Education Coordinator Jobs: Salary and Career Facts
Research what it takes to become an education coordinator. Learn about the degree requirements, key responsibilities, job growth and salary information for this career.
What Is an Education Coordinator?
Education coordinators, also called instructional coordinators, work in a variety of fields to develop learning programs for students or employees. They evaluate the existing curriculum at a school or within a company training program, and they develop innovative solutions to improve student and worker outcomes. Often, they hold workshops for teachers and instructors to help them implement the new curriculum and improve their teaching methods. Over time, they may monitor the success of the program and make any necessary changes.
The following table provides some basic information:
|Degree Required||Bachelor's degree (minimum), Master's degree for work in schools|
|Training Required||Project management, team leadership|
|Key Responsibilities||Develop learning programs, manage funding and create organizational courses|
|Key Skills||Communication, self-reliance|
|Job Growth (2018-2028)||6% growth*|
|Median Salary (2018)||$64,450*|
Source: *U.S. Bureau of Labor Statistics
What Does an Education Coordinator Do?
While working as an education coordinator, you may help develop learning programs, manage funding and create courses for an organization, such as a school, hospital, non-profit organization or learning center. Part of your job may involve managing or working with other people or organizations to build your program. Coordinator positions are available in many different subject areas, so you can choose to work in your area of expertise.
Other job duties may include recruiting instructors, seeking out partnerships and developing a resource center. In new programs, you may serve as the manager with the job of securing the resources, money and people needed to start and run the program.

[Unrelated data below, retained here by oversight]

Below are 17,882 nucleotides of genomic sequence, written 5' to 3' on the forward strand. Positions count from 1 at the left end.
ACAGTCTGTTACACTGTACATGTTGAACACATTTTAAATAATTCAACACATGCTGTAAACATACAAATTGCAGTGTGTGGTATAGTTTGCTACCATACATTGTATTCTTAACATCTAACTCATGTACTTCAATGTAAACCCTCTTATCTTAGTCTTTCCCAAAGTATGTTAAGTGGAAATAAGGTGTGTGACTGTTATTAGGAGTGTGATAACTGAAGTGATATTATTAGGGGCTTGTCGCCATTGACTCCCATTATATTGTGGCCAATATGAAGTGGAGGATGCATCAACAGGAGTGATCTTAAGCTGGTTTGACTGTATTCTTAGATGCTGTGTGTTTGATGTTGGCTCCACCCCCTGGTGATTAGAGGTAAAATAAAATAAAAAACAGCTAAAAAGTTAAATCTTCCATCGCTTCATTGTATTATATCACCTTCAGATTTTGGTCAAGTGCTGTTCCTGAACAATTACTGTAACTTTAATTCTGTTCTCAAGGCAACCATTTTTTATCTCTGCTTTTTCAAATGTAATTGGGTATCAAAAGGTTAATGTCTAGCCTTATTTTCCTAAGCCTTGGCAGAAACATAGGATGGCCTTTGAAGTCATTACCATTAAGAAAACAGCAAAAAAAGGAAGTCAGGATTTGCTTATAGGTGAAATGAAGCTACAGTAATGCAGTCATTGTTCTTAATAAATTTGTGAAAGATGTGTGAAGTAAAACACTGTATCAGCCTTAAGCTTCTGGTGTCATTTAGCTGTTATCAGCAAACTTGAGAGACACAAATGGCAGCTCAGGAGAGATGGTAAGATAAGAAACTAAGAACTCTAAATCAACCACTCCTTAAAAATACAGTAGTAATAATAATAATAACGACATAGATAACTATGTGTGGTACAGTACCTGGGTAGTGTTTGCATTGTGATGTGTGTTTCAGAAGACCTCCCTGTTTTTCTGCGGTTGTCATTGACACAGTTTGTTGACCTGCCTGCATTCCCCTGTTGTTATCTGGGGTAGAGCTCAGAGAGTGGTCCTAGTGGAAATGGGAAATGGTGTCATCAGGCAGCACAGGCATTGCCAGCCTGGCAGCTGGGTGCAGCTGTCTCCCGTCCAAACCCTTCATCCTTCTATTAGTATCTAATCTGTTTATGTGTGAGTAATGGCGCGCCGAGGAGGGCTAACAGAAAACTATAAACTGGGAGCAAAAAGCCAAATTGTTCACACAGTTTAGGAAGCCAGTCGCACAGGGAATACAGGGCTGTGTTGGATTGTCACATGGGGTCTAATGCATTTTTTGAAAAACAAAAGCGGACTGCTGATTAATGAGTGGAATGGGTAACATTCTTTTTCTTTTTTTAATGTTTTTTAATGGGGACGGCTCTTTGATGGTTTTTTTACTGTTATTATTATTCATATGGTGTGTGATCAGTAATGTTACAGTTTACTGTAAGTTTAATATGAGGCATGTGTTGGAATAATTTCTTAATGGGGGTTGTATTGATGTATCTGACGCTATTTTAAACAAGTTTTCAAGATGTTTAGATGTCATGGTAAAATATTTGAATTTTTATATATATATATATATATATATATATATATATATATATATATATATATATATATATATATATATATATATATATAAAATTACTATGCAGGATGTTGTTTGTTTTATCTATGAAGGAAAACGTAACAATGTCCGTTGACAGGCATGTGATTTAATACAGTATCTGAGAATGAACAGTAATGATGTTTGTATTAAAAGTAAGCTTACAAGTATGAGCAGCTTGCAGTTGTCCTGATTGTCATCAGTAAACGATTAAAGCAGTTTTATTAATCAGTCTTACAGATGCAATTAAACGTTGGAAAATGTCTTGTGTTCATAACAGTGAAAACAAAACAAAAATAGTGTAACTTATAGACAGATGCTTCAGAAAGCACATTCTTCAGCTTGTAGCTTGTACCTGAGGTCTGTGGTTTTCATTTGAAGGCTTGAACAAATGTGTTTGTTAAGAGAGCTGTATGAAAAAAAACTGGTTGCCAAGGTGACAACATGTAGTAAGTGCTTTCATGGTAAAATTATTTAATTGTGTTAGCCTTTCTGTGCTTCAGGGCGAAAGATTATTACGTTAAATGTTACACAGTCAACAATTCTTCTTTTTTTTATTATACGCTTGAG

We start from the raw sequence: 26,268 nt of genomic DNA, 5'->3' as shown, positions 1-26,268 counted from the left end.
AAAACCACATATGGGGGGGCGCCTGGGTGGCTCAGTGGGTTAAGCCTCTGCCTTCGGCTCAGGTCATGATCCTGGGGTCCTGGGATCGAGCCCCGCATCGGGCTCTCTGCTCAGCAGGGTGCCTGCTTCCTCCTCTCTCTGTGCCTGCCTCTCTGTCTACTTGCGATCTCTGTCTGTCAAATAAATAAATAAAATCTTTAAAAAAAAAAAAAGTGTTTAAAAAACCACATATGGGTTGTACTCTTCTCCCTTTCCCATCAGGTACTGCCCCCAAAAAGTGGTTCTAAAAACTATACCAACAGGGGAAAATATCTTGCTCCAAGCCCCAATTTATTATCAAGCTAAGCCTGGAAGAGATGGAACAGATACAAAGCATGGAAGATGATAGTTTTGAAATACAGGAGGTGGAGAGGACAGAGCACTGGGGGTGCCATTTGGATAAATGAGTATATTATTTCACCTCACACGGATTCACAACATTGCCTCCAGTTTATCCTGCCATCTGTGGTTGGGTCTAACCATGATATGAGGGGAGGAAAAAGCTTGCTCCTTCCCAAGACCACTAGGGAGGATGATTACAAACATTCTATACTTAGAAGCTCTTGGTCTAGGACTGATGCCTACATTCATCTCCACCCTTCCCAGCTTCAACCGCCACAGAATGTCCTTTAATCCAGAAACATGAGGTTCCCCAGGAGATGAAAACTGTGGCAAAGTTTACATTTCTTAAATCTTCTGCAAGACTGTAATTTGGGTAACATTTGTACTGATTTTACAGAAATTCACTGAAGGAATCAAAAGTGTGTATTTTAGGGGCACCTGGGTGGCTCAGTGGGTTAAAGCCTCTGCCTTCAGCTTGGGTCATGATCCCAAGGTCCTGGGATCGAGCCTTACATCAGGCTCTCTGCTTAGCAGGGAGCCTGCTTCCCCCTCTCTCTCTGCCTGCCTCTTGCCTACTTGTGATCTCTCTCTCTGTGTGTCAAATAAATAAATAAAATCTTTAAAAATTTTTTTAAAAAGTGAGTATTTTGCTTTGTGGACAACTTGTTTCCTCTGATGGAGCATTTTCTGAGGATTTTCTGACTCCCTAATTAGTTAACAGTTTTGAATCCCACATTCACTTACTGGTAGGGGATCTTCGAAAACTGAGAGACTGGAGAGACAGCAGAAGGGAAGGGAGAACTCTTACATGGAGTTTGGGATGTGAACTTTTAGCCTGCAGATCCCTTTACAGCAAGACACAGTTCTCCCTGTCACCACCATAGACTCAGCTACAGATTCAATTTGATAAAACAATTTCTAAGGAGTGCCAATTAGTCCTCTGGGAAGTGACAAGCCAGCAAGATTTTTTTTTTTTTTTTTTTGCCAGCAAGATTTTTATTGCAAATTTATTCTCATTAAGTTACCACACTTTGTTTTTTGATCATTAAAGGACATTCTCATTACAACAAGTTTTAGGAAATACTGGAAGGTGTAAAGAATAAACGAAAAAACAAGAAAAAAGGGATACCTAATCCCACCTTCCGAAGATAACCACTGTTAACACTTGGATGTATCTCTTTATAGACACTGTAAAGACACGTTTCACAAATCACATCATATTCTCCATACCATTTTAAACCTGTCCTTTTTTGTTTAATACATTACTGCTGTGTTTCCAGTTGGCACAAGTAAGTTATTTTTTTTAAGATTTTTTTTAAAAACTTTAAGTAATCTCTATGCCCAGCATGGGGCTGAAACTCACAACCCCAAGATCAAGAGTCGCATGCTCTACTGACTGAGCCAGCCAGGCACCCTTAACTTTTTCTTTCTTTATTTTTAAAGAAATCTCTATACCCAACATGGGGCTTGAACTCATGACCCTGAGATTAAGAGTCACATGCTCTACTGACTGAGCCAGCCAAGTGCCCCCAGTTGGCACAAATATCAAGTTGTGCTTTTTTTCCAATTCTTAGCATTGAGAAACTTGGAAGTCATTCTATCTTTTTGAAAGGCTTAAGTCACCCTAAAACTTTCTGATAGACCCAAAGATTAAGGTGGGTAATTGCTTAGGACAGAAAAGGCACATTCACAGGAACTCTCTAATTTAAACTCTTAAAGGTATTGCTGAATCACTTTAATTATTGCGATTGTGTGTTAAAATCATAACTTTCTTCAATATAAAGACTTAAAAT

What Requirements Must I Meet?
You need at least a bachelor's degree to be an education coordinator, according to June 2010 job ads for this position on college and university websites. To coordinate educational programs in a specific field of study, you may need a degree or expertise in that field. For example, to become a coordinator of a program focused on nature, you may need a degree in natural science, wildlife or an environmental field. Employers may give you more consideration if you have a master's degree, experience in curriculum development and skills in website development.
You also need to have experience in project management and team leadership. The job listings also showed that employers may prefer applicants who also have good communication skills and the ability to work independently. Pre-employment screening may include a drug test and criminal background check.
To be an education coordinator in a public school, you also may be required to hold a teaching license and a master's degree. In some states, you may need an administrator's license.
How Much Can I Earn?
As of May 2018, the U.S. Bureau of Labor Statistics (BLS) reported that most education coordinators earned a median salary of $64,450. The salary for an education coordinator varies depending on the type of employer. For example, PayScale.com reported that most education coordinators for non-profit organizations earned salaries of $31,000-$61,000 as of November 2019. Educational coordinators working in hospitals earned a salary ranging from $45,000 to $93,000 as of August 2019.
What Are Some Related Alternative Careers?
If you would rather work directly with students than design curricula, you could become a teacher yourself. For instance, as a high school teacher, you would develop individual lesson plans to instruct students in a particular subject, such as history or physics. This job requires a bachelor's degree and a license if you want to work in a public school. Alternatively, you could consider becoming a principal. In this job, you might have a hand in curriculum development, but you would also have many other administrative duties, like staff supervision and budget management. Principals need to have a master's degree and license for work in public schools.